Join Early Retirement Today
Reply
 
Thread Tools Search this Thread Display Modes
Old 12-20-2014, 08:52 AM   #81
Thinks s/he gets paid by the post
DFW_M5's Avatar
 
Join Date: Sep 2003
Posts: 4,982
Quote:
Originally Posted by ERD50 View Post
They are concerns, yes - but are they reasonable concerns? I don't know enough to have an opinion one way or the other, but I know that lots of people are concerned about things that are not worth being concerned about. And that just distracts from the stuff they should be concerned about.

-ERD50
Concern is a function of your proximity to the fracking, especially where residential communities are effected.
__________________

__________________
Doing things today that others won't, to do things tomorrow that others can't. Of course I'm referring to workouts, not robbing banks.
DFW_M5 is offline   Reply With Quote
Join the #1 Early Retirement and Financial Independence Forum Today - It's Totally Free!

Are you planning to be financially independent as early as possible so you can live life on your own terms? Discuss successful investing strategies, asset allocation models, tax strategies and other related topics in our online forum community. Our members range from young folks just starting their journey to financial independence, military retirees and even multimillionaires. No matter where you fit in you'll find that Early-Retirement.org is a great community to join. Best of all it's totally FREE!

You are currently viewing our boards as a guest so you have limited access to our community. Please take the time to register and you will gain a lot of great new features including; the ability to participate in discussions, network with our members, see fewer ads, upload photographs, create a retirement blog, send private messages and so much, much more!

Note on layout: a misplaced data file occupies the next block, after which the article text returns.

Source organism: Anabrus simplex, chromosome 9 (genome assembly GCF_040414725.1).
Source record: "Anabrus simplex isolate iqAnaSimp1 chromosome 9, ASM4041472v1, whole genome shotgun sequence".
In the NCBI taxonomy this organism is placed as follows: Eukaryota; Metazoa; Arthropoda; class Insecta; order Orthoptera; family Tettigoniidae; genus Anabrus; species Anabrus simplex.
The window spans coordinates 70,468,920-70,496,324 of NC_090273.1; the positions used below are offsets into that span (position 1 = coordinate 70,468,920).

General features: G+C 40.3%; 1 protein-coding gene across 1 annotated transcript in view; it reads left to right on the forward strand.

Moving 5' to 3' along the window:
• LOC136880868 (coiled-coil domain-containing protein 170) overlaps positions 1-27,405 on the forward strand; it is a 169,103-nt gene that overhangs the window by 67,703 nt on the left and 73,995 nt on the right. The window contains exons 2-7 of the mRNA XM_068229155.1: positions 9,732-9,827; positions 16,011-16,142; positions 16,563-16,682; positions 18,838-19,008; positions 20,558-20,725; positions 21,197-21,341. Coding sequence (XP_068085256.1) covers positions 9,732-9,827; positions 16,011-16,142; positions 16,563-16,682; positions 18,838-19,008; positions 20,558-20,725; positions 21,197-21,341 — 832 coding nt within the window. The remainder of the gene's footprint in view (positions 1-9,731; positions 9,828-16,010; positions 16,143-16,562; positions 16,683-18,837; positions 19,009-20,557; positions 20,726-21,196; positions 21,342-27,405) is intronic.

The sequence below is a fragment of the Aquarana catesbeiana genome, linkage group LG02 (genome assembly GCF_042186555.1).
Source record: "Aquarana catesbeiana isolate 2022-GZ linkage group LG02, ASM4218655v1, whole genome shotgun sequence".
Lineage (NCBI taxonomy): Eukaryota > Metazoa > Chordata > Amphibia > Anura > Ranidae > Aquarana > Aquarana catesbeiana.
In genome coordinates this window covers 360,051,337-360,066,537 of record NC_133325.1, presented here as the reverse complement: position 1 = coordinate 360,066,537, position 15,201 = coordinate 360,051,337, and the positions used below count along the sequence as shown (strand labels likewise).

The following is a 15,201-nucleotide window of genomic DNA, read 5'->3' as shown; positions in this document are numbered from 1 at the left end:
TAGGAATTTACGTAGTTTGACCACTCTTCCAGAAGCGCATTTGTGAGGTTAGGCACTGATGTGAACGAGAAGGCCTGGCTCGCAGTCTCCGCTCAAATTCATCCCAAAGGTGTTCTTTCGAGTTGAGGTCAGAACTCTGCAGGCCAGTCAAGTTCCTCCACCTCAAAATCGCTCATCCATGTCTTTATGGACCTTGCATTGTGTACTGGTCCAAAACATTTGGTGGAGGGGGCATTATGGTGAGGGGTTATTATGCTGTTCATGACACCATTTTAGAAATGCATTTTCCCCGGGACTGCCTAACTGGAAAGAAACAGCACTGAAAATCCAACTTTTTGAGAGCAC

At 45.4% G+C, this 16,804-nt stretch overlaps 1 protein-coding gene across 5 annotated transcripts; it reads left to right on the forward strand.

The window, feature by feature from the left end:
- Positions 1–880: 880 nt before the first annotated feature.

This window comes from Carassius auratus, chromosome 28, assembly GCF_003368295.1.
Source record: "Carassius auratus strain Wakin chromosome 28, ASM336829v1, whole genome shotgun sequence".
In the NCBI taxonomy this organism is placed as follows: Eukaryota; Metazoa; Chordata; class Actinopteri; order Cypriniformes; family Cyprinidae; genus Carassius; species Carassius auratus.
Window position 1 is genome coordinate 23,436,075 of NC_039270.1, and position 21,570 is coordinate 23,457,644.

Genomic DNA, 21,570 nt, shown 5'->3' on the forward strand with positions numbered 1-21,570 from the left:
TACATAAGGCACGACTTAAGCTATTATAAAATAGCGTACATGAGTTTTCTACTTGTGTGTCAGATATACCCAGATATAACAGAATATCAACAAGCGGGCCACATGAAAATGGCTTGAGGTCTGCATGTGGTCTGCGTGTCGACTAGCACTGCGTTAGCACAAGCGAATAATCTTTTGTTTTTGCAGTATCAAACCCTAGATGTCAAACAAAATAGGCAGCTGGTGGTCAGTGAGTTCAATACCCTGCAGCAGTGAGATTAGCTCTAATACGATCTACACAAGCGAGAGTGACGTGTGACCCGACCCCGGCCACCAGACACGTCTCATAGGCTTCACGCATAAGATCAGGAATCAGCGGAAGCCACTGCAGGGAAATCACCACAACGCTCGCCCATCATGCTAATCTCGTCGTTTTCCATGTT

Old 01-05-2015, 02:32 PM   #82
Thinks s/he gets paid by the post
imoldernu's Avatar
 
Join Date: Jul 2012
Location: Peru
Posts: 4,616
Another update on oil prices, that includes some of the farther ranging effects on select parts of the economy. Particularly interesting is the level of debt the growth fracking companies have incurred, and the potential of layoffs and cutbacks.
Oil Below $60 Tests Economics of U.S. Shale Boom - Bloomberg

As with any problems that happen in a single part of the economy, there are usually offsets... opportunities based on misfortune. If you've read "Market for Lemons",
Quote:
A lemon market will be produced by the following:
Asymmetry of information, in which no buyers can accurately assess the value of a product through examination before sale is made and all sellers can more accurately assess the value of a product prior to sale